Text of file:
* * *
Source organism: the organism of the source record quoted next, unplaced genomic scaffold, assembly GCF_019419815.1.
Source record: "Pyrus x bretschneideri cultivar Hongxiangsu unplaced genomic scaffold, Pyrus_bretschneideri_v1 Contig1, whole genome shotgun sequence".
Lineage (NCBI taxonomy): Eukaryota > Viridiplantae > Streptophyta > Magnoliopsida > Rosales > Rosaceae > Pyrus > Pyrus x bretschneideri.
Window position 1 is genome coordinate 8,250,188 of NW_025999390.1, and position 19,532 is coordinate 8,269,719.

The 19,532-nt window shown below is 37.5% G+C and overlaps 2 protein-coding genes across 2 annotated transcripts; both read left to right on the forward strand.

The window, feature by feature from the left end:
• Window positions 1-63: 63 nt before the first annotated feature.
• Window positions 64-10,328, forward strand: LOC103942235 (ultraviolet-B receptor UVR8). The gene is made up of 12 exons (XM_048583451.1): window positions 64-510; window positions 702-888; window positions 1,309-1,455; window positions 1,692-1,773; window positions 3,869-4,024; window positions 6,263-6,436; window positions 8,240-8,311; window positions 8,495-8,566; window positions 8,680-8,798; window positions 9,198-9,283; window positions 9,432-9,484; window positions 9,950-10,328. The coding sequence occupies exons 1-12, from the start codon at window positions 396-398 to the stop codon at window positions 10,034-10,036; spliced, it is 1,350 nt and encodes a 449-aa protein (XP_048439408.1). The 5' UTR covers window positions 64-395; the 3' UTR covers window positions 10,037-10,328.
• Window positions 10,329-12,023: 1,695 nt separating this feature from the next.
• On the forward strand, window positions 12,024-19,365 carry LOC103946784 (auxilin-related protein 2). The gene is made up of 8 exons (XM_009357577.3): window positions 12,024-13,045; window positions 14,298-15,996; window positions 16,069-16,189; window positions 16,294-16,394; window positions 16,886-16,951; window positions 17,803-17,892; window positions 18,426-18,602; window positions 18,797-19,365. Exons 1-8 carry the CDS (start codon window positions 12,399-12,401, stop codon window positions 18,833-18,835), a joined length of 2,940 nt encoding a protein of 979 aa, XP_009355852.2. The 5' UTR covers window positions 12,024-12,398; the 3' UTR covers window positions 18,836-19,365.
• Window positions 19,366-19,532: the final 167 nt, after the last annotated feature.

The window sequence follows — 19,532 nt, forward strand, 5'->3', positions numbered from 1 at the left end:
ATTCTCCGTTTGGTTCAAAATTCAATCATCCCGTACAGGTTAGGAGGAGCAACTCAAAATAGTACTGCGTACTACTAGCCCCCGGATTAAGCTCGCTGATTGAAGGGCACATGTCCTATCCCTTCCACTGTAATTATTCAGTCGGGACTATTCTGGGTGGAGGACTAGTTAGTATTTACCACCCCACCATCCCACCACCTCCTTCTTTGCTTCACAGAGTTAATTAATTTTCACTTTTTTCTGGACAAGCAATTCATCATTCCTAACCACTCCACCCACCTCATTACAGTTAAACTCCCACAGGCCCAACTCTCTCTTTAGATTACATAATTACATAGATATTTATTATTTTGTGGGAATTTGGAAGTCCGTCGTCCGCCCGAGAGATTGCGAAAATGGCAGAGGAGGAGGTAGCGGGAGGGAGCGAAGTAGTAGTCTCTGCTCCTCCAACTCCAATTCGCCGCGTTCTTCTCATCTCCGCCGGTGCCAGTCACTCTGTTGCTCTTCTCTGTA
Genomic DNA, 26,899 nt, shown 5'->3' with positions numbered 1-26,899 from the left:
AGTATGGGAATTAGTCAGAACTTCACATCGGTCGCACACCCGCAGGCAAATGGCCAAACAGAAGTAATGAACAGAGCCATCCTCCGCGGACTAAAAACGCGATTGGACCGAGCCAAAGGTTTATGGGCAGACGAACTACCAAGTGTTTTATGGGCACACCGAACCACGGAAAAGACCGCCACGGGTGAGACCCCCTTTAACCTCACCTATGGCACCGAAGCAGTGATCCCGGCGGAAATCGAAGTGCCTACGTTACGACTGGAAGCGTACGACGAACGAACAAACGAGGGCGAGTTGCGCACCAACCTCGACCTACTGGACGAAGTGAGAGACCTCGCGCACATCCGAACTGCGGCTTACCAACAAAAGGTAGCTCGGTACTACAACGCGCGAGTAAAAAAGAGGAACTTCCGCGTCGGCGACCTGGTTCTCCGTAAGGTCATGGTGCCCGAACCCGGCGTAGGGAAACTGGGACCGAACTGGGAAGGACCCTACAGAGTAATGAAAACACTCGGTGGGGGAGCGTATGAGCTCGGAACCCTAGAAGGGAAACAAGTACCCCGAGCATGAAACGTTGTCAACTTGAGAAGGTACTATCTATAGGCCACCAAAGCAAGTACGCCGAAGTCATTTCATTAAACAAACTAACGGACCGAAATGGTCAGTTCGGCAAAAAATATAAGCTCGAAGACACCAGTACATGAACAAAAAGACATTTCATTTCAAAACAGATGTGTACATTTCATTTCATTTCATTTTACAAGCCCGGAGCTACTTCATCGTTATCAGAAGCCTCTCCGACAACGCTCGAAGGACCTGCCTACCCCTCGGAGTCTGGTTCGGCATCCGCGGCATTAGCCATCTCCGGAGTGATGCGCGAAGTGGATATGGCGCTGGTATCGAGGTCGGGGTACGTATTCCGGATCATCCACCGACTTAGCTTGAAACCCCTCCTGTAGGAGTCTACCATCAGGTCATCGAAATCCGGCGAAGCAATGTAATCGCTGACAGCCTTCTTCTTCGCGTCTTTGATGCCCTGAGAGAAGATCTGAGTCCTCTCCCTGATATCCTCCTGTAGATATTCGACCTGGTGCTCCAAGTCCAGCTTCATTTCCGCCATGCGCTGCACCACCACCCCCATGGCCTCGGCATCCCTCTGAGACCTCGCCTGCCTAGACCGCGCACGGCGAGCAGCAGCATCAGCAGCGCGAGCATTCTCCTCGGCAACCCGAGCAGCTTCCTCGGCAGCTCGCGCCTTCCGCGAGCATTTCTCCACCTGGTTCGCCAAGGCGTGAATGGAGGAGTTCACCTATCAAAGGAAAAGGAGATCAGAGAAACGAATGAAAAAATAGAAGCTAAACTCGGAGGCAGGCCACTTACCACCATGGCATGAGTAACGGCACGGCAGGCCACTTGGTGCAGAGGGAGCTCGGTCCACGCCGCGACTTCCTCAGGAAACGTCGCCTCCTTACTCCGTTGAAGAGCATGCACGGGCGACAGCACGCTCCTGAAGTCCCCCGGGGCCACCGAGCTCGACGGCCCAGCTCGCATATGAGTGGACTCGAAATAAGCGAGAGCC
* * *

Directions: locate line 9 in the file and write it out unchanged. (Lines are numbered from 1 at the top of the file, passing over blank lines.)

• Window positions 10,329-12,023: 1,695 nt separating this feature from the next.